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Energy vs wavelength for a photon in GR

  1. Sep 19, 2010 #1
    If a theoretical single photon followed a geodesic toward a large mass in space, I understand that the wavelength would shorten as it approached the mass. How would the energy be conserved within the photon, because the frequency must surely remain the same?
     
  2. jcsd
  3. Sep 19, 2010 #2

    Mentz114

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    If the wavelength changes, then the frequency will change if the velocity is constant, because [itex]v=f\lambda[/itex].

    Energy is not globally conserved in the general theory of relativity. If a chain of observers along the geodedic studied these photons, they would find the speed is the same c, but the frequency and wavelength are different.
     
  4. Sep 19, 2010 #3

    Jonathan Scott

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    From the point of view of any single observer, the energy would remain constant but the coordinate speed of light would decrease, so the magnitude of the momentum, E/c, would increase as the photon moved towards a lower potential.

    From the point of view of separate observers at different potentials, each of them is time-dilated according to their potentials, so they see different energy values.
     
  5. Sep 19, 2010 #4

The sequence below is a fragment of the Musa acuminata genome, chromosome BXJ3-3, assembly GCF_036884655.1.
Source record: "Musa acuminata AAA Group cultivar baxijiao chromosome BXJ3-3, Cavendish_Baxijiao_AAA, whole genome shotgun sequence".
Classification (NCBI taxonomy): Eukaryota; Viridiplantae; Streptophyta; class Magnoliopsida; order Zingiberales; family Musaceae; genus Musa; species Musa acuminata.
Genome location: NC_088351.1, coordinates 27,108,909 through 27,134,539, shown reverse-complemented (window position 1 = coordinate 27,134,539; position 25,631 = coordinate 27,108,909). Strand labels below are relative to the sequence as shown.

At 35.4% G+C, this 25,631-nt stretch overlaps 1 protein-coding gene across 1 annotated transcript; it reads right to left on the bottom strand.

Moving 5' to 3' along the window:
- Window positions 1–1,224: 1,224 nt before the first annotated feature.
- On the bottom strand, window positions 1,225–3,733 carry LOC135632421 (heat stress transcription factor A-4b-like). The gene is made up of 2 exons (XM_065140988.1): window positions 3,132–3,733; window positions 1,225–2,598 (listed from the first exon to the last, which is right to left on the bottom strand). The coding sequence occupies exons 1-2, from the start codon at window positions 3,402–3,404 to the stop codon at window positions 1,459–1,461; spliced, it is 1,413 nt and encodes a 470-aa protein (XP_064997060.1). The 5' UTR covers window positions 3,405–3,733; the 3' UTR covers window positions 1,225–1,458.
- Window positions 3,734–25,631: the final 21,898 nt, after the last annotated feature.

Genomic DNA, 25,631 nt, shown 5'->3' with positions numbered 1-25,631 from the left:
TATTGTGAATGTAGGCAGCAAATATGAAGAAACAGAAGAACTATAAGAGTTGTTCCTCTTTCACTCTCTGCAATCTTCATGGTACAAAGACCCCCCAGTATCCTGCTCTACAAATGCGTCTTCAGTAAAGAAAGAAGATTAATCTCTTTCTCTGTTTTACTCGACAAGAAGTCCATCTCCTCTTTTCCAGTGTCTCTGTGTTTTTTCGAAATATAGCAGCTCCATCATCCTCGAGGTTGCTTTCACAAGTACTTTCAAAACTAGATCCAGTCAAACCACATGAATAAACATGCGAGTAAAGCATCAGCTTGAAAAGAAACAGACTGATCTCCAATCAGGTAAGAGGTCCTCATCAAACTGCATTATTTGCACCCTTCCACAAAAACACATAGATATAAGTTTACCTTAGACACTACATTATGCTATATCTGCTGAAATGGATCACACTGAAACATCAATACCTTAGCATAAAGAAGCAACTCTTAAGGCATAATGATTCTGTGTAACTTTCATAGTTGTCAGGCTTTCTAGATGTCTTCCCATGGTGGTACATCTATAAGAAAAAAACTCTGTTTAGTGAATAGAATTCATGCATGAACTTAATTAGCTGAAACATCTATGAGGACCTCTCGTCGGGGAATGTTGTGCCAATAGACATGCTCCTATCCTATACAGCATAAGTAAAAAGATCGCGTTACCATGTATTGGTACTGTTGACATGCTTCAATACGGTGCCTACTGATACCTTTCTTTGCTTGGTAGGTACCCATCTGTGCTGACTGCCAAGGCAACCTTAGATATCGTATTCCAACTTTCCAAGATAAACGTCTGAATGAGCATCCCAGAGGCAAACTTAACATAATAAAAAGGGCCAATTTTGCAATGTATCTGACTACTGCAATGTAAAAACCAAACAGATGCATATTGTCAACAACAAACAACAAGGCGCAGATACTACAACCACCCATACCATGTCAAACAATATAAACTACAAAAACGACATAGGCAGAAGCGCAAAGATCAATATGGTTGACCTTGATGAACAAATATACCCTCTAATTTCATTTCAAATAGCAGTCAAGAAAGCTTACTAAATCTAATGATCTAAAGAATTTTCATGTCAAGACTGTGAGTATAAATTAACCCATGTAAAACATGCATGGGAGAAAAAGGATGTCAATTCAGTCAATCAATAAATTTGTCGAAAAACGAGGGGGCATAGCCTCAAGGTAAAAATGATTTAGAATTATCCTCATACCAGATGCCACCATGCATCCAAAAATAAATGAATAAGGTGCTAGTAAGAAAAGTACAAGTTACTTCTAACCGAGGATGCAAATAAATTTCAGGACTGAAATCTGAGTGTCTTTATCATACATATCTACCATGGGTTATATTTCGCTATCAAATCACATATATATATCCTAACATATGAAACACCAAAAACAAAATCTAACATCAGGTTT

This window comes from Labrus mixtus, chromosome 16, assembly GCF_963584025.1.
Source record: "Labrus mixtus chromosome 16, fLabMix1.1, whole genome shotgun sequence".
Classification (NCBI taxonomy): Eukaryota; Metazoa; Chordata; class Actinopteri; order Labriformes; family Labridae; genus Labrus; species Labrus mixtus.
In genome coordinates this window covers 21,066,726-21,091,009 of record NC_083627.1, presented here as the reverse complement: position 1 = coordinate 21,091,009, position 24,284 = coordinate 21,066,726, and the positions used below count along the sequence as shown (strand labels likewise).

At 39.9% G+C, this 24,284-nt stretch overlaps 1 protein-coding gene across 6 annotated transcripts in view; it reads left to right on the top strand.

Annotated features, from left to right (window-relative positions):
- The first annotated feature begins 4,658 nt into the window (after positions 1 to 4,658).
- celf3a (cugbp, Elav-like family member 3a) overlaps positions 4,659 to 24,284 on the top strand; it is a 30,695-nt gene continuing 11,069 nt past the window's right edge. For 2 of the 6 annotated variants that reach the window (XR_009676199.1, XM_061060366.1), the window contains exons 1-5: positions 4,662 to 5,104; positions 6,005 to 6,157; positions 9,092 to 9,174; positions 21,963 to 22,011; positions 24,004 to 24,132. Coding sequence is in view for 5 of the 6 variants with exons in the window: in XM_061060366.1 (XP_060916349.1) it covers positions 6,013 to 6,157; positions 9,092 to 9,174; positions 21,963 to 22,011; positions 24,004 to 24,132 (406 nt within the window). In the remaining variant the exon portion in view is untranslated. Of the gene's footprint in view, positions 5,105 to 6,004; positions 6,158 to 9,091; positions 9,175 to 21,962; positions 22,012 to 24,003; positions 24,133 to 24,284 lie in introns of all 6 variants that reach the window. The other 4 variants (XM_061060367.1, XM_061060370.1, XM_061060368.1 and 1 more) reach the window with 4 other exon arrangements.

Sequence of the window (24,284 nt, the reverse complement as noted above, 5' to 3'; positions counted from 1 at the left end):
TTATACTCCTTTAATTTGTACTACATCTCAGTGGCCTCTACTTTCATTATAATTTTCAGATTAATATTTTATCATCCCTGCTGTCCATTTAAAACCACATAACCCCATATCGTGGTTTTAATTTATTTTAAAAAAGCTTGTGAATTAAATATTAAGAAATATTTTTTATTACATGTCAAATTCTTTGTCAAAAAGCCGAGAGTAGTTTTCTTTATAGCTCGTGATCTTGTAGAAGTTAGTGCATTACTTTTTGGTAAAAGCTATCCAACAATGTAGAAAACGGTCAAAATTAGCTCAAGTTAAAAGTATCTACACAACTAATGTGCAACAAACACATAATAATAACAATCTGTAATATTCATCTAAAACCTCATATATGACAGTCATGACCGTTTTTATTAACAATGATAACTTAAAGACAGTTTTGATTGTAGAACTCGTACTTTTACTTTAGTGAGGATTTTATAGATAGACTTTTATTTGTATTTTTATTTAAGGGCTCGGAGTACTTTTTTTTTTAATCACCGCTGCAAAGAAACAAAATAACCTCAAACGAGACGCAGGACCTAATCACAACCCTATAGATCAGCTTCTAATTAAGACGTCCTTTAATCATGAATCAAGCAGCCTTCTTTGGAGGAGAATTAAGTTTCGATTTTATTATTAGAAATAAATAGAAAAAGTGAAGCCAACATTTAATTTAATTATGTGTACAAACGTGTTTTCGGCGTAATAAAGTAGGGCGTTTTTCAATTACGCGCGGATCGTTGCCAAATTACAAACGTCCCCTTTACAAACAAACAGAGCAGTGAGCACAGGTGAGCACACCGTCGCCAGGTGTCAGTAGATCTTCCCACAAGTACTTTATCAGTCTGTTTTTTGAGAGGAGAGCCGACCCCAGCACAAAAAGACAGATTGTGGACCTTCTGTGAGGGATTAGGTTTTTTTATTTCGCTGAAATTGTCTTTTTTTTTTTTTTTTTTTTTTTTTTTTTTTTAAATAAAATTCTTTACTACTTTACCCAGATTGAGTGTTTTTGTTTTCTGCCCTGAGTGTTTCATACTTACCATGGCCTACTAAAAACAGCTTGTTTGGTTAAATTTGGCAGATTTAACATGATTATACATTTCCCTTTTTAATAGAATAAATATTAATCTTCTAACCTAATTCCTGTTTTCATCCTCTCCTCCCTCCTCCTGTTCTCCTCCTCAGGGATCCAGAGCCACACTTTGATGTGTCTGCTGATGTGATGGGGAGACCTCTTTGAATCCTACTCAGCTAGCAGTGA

Hi Mentz 114,
    Thanks for your response. I think I understand your answer about the chain of observers along the geodedic ... but is it allowed for the observer to be in a nearby spaceship observing (from a distance) the shortening wavelength and even a slowing of the speed of light?
     
  6. Sep 19, 2010 #5

    Mentz114

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    As Jonathan has said, the coordinate speed of light will change. But I don't see how it is possible to measure the wavelength from a distance.

    What is observed will depend on what the spaceship is doing. For instance it might be moving (wrt the mass) or hovering.
     
  7. Sep 19, 2010 #6
    Thanks Guys,
    To conceal my ignorance, I think that I must stick to Jonathan's "single observer" status!!!!!!! How will this momentum (E/c) increase be interpreted? Would there be an increased "amplitude" to compensate for the observed shortened wavelength?
     
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